There are so many wonderful things to do. You can walk the Freedom Trail for starters. Before you start make sure that you download one of the apps so you get some info while you walk. The Freedom Trail is amazing and you will have a chance to stop by some historical landmarks like Old North Church and the USS Constitution. One of the best parts is that it is free.
Here is a little bit more about what you'll be getting: The Freedom Trail is a 2.5-mile-long path through downtown Boston, Massachusetts, that passes by 16 locations significant to the history of the United States.
When the weather permits I like to go and explore the esplanade, these are paths along the Charles River. I usually try this late spring through the summer months and into early/mid-fall which is ideal to get the broadest palette of colors.
One thing that I did when I was younger was go to the Boston Public Library at Copley Square. It was a nice chance to catch my breath and it is really beautiful simply to walk around the area.
The same goes for Beacon Hill, mainly because it has a great historic neighborhood to explore.
You can also go to Harvard Square. For those of us who enjoy activities like exploring the shops this part of town is ideal. And of course you can visit Harvard campus over there.
This really isn't my type of thing. But my mother loves to visit Isabella Stewart Garnder Museum and I used to meet here there when she was in town. It was nice and there is a lot of history, plus $5 admission with a student ID, and when you are on a budget it might be a nice addition.
Then we have Boston Harbor (tea party anyone) and Faneuil Hall. Both of these are interesting to visit, and there are a lot of restaurants and cafes in the area so it can be nice fora couple of hours.
I'm a foodie so the North End is great since I love to eat Italian food and they have plenty of pastry shops, too. It can be great fun to explore the area with the intention on finding something tasty to eat. If you walk the Freedom Trail, North End is right at the end of the trai so it might be a nice way to end the day.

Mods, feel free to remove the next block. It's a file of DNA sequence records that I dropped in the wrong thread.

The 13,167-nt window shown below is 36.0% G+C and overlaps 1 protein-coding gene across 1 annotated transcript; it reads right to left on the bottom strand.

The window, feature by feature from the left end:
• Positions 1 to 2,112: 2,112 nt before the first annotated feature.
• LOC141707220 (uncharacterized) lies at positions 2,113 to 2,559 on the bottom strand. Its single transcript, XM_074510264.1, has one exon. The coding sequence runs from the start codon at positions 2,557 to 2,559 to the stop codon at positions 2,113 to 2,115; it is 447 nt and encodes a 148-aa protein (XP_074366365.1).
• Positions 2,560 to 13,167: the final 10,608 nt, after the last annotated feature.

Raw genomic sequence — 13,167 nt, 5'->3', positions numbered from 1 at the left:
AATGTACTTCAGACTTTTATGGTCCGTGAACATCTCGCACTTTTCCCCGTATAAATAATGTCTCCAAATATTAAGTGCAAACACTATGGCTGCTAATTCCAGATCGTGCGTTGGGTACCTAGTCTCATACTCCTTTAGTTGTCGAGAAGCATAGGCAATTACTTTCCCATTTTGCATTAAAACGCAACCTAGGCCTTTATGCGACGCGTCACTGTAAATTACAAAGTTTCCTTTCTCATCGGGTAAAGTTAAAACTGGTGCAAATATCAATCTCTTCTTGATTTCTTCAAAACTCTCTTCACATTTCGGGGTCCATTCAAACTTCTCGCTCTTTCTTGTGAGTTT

Buying a Home in Boston
The realestate prices here are, well, high, and they can be anywhere from high, to insanely high. But there are the exceptions to the rule and I got lucky. My grandmother moved into a retirement home when my grandfather passed away and I had the chance to buy from her. I paid fair market value for the home, but knew what I was getting. My boyfriend has gone through a much different expereince and I have friends that have as well.
What I can safely say is that I got lucky.
Things canand will go fast. You need to have your pieces in place before you go forward. Because, after the initial offer things will progress very quickly.
You may feel like you are in a tennis match with, counter offers, final offers, etc. all happening within a day or less.
The purchase and sale agreement of the property all happen in a week or two. And even though mine was a done deal I have to say that I also felt like things rushed by. We don't give you much time to make these huge life decisions, and you will spend quite a while reading through pages and pages of legalspeak.
Make sure to talk those over with your agent or attorney.
Like I said, your pieces should be in place before you move forward. Your loan application will probably take forever.
Because it takes time, make sure that you start getting organized in terms of bank statements, pay stubs, tax returns etc. They will ask for all of the above, and it is better to have them on hand nd ready before they ask you for them. In fact it is a plus when it comes to getting apporved because it looks like you have everything together and that you are super organized.
Location, Location, Location People
I see a lot of people make the decision based on price alone and then hate the location.
I wasn't in the best location with my grandmother's house, but what I got was a sentimental touch that I wouldn't have gotten from any other first home. So this was less important to me, but it left me with a little bit of adjustments, more so than I would have done otherwise had I picked out a home.